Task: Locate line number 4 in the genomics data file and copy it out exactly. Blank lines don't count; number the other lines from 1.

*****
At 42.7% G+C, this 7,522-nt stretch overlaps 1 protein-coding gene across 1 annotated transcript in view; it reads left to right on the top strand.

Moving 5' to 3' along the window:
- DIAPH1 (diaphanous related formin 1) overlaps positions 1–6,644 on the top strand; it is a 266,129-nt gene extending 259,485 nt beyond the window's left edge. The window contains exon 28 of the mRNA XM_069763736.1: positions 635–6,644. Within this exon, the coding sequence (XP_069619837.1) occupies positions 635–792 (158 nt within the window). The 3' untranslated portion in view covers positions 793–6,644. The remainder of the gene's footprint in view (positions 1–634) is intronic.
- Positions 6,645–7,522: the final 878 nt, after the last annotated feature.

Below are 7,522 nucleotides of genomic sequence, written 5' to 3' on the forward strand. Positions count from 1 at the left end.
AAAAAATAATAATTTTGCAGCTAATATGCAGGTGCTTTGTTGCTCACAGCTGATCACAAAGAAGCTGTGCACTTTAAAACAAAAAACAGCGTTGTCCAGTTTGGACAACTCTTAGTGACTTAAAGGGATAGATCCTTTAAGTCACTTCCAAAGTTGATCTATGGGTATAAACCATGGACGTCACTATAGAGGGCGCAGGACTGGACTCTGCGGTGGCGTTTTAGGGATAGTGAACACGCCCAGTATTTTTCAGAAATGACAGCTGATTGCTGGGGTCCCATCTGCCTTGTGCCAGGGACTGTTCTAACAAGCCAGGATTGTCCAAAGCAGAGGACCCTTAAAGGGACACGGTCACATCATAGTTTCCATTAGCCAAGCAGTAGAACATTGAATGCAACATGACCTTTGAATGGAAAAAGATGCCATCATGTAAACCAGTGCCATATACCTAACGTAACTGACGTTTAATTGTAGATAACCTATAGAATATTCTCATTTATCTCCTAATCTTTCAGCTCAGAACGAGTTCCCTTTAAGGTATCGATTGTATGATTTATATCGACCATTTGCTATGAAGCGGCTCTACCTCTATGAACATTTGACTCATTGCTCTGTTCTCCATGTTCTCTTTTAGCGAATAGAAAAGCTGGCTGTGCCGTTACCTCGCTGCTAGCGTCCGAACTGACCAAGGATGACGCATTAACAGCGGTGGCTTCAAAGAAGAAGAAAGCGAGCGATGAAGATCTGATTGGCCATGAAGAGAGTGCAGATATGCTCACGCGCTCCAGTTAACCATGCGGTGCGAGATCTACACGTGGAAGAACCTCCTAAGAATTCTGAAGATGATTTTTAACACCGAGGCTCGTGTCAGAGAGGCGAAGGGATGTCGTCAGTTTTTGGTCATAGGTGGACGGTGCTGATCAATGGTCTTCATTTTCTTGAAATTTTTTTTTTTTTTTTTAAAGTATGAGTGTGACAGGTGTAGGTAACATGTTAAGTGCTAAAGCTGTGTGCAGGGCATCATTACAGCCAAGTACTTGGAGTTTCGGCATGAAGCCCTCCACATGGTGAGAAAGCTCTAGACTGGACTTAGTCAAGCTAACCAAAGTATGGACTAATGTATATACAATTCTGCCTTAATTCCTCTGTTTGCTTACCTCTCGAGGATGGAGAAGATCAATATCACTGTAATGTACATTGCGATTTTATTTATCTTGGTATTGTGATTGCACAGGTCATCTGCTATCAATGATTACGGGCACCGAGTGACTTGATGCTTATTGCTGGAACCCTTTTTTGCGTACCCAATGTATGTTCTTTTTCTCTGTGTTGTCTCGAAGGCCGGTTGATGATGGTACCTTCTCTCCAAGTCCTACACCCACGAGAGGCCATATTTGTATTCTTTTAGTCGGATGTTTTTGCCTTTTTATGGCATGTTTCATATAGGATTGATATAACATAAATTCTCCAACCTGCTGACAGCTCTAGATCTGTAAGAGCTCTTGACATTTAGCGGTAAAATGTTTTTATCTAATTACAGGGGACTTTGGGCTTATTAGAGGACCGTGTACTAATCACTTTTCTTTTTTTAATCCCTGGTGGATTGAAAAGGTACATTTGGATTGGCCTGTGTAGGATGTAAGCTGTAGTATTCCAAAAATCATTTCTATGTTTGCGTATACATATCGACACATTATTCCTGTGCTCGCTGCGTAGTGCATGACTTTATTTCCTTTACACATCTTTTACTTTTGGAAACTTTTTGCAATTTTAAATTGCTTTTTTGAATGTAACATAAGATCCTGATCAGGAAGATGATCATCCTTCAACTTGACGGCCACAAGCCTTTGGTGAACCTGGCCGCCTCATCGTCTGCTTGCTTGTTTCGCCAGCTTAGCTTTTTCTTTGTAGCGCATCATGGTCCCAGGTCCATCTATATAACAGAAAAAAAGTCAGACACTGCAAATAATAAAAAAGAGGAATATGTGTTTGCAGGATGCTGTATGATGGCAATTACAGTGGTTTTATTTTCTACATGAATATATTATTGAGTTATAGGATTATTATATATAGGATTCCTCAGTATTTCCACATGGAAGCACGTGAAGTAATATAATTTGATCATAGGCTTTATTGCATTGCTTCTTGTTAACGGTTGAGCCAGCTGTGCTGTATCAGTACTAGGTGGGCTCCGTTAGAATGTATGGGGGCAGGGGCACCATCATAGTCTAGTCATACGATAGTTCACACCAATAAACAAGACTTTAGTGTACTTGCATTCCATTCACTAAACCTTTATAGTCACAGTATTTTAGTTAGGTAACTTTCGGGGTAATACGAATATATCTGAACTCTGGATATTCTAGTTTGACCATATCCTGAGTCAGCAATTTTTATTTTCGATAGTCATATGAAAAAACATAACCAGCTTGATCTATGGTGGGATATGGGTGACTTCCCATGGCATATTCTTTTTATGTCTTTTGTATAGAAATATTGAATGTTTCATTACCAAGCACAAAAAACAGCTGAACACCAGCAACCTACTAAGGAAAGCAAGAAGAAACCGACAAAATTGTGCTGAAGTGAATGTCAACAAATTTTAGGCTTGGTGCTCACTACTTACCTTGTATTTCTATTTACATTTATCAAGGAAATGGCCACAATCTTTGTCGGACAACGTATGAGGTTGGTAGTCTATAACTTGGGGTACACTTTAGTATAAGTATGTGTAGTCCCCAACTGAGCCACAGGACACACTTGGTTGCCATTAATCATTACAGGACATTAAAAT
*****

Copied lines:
- Positions 6,645–7,522: the final 878 nt, after the last annotated feature.